My editor, M, was bright and talented but also somewhat off-putting. At least to me. To show you how clueless I can be, M and I were having lunch at Four Seasons (where else?) after my first hard cover novel, Decades, was so successful—a NYT bestseller in hard cover, major paperback sale and worldwide foreign and translation sales.

"Your next book should be about my affair," M told me—he was married to wife #1 at the time—whereupon he proceeded to fill me in on the lurid details.

Did I take notes? Nope.
Did I write my next book about M's affair? Nope.

For one thing, Decades was about a married man having a hot affair (which might be one of the reasons M “loved it” in the first place) so I was sort of burned out on the subject.

For another, M rode his horse every morning before coming into the office and wore his riding boots—and horsy smell—to work. He dyed his hair several shades of blonde and conducted meetings lying flat on the floor of his office—"bad back." His efforts to turn himself into a fascinating character, I suspect, but hardly my idea of a hunky sex object who would energize a novelist in search of an inspiring new subject for her next book.

Had I written the book M wanted, he would almost certainly have promoted the hell out of it and I would most likely have had two major bestsellers, one right after another, and a different trajectory to my career. But I didn’t. Boy, was I dumb.

Or am I being too hard on myself?

What I realize in retrospect is #1, I allowed my subjective response to M to overly influence me. #2, even though I was now officially “successful,” I didn’t yet have enough experience to be confident in my creativity. After all, there are said to be only six or seven plots. M’s story would have been different from the story I’d just written: different people, different settings, different outcomes.

Am I the only one to have missed a good opportunity? Or the only one to look back and see an earlier turning point through a different lens? Please share. I’m interested in your experience.

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Tuesday, April 19, 2016

Blake Weston is a strong, savvy, no BS New Yorker. 

Her husband, Ralph Marino, is a très James Bond ex-cop and head of security for a large international corporation. When Blake and Ralph, facing sixty, are forced by Ralph’s über-neurotic billionaire boss to work together to solve a murder—and save Ralph’s job—their partnership doesn’t always go so well. When one minor skirmish turns into a battle…well, let Blake tell you what happens next:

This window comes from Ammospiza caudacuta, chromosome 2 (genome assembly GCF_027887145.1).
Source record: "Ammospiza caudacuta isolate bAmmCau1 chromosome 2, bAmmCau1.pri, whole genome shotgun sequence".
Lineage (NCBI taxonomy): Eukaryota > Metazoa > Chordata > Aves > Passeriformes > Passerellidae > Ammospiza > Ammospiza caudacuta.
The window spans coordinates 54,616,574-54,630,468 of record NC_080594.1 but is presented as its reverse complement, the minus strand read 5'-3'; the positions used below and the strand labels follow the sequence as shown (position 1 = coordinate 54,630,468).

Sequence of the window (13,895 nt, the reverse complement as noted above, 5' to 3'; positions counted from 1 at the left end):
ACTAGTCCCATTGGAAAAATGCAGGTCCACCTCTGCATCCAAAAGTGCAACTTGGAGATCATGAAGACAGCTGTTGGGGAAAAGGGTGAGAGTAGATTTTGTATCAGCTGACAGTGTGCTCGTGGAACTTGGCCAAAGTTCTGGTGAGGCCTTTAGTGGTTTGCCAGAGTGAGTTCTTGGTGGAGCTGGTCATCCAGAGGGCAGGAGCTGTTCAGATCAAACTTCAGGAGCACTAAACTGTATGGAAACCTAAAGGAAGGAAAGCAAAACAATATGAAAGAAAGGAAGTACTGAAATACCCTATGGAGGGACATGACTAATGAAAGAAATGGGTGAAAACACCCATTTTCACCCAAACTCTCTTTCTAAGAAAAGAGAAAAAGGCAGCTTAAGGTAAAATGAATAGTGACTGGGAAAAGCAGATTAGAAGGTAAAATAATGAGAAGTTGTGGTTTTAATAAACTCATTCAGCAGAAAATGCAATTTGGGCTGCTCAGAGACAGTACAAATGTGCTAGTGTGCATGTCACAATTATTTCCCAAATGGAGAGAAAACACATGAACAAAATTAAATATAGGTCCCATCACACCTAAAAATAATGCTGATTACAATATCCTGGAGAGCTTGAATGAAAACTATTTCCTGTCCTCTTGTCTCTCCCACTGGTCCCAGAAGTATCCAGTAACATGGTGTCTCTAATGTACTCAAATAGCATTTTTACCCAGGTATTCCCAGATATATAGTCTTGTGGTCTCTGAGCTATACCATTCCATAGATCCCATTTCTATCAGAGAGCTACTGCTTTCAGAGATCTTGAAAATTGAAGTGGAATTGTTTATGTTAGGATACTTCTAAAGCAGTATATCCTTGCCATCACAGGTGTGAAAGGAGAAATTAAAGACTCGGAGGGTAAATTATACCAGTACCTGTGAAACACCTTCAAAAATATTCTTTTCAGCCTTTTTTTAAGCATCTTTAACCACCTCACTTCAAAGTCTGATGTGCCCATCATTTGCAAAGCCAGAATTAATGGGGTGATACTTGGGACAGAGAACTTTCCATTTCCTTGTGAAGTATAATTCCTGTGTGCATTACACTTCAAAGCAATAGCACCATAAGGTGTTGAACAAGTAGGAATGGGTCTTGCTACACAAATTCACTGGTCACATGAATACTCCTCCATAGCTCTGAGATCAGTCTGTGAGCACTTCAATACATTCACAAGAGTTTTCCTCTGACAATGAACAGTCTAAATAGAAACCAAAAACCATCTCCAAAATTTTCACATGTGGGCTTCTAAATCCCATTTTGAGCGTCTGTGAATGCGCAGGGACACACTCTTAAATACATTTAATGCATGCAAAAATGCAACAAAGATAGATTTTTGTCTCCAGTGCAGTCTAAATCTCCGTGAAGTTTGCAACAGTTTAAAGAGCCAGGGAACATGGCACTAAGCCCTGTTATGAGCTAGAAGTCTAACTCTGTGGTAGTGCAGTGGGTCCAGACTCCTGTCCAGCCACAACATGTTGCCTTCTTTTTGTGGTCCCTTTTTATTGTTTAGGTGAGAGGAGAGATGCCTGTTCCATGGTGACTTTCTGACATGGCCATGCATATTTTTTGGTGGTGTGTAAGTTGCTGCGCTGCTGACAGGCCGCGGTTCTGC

I left the apartment—with a slammed door for emphasis—and made my way to Julia’s. She’d been spending most of her time in her new fling’s downtown loft so I knew her apartment was empty. I let myself in with the key she had given me years before.
I flipped on the TV. Flipped it off. Wandered into the kitchen, opened the fridge, inventoried the lo-cal, no cholesterol, zero trans-fat, gluten-free offerings and realized I wasn’t hungry. Considered breaking into Julia’s Ketel One but concluded that in my agitated state booze was the last thing I needed.
I went to the bedroom, thought about getting into bed but I was too angry with Ralph to sleep. If I were feeling generous (which I wasn’t) I suppose I could blame his NYPD training but being kept out of the loop and being treated on a “need to know” basis was getting old—and getting old was something I already knew too much about.
I was old enough for night sweats and morning stiffness. For Metamucil and Centrum Silver. For colonoscopies and cholesterol counts. For junk mail offering estate planning advice and good deals on burial plots.
I was old enough to remember the Pan Am Building, Bendel’s when it was at 10 West 57th Street, cash registers, getting up and crossing the room to change the channel, Princess phones, floppy disks, carbon paper and typewriters.
I could even remember when “latte” was Italian for milk—not American for coffee.
I had survived blizzards and blackouts, subway series and subway strikes, Ronald Perelman and Ronald Reagan. I had reached the stage when I forgot names and phone numbers, book and movie titles, where I’d left my glasses, why I’d entered a room and what I was going to say next.
But I wasn’t that old.
I had kept up enough to know I was living in an age of e*trade and eharmony, podcasts and tweets, fuel cells, stem cells, sleeper cells and fat cells. I still had my marbles, my eyesight and my determination. I could conduct a conversation without drooling and get into the bathtub without a LifeAlert.
I also knew enough to ask for input when I needed it so I called Julia.
“Working with Ralph is not going well,” I told her.


So, my Boomer buddies, do you remember what Blake remembers? What do you remember that she's left out? And what do you forget? Do tell! :-)


If you relate to this, you'll relate to The Chanel Caper.
New dimensions in the cozy mystery!

Read FREE at KU!

Monday, April 11, 2016

Flirty After Fifty. Sexy After Sixty.

We remember the Fonz and Archie Bunker.
We remember when LBJ meant the President (Lyndon B Johnson) and not a basketball player (LeBron James).